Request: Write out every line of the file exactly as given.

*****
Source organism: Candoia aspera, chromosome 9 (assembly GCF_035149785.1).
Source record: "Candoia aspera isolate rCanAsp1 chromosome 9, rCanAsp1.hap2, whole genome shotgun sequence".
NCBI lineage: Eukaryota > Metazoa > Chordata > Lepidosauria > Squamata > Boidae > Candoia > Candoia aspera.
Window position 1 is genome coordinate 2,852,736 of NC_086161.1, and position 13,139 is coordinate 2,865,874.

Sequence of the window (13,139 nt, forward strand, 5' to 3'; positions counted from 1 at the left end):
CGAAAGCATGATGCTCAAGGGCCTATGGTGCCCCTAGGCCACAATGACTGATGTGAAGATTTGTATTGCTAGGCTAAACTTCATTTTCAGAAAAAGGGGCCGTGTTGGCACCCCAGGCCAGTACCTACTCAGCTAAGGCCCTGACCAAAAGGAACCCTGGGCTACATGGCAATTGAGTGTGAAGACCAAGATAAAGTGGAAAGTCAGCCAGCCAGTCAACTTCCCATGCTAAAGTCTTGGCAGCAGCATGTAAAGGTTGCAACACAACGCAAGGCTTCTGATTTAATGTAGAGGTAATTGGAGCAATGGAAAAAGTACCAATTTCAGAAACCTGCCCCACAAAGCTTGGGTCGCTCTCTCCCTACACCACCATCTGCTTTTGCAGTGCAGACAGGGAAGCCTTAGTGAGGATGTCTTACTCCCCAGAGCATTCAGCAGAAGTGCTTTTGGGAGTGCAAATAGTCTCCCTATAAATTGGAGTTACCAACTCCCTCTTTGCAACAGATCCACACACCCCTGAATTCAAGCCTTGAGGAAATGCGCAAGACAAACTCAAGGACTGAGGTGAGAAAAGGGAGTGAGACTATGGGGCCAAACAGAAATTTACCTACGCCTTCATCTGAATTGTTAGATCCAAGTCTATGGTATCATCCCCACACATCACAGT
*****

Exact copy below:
Source organism: Candoia aspera, chromosome 9 (assembly GCF_035149785.1).
Source record: "Candoia aspera isolate rCanAsp1 chromosome 9, rCanAsp1.hap2, whole genome shotgun sequence".
NCBI lineage: Eukaryota > Metazoa > Chordata > Lepidosauria > Squamata > Boidae > Candoia > Candoia aspera.
Window position 1 is genome coordinate 2,852,736 of NC_086161.1, and position 13,139 is coordinate 2,865,874.

Sequence of the window (13,139 nt, forward strand, 5' to 3'; positions counted from 1 at the left end):
CGAAAGCATGATGCTCAAGGGCCTATGGTGCCCCTAGGCCACAATGACTGATGTGAAGATTTGTATTGCTAGGCTAAACTTCATTTTCAGAAAAAGGGGCCGTGTTGGCACCCCAGGCCAGTACCTACTCAGCTAAGGCCCTGACCAAAAGGAACCCTGGGCTACATGGCAATTGAGTGTGAAGACCAAGATAAAGTGGAAAGTCAGCCAGCCAGTCAACTTCCCATGCTAAAGTCTTGGCAGCAGCATGTAAAGGTTGCAACACAACGCAAGGCTTCTGATTTAATGTAGAGGTAATTGGAGCAATGGAAAAAGTACCAATTTCAGAAACCTGCCCCACAAAGCTTGGGTCGCTCTCTCCCTACACCACCATCTGCTTTTGCAGTGCAGACAGGGAAGCCTTAGTGAGGATGTCTTACTCCCCAGAGCATTCAGCAGAAGTGCTTTTGGGAGTGCAAATAGTCTCCCTATAAATTGGAGTTACCAACTCCCTCTTTGCAACAGATCCACACACCCCTGAATTCAAGCCTTGAGGAAATGCGCAAGACAAACTCAAGGACTGAGGTGAGAAAAGGGAGTGAGACTATGGGGCCAAACAGAAATTTACCTACGCCTTCATCTGAATTGTTAGATCCAAGTCTATGGTATCATCCCCACACATCACAGT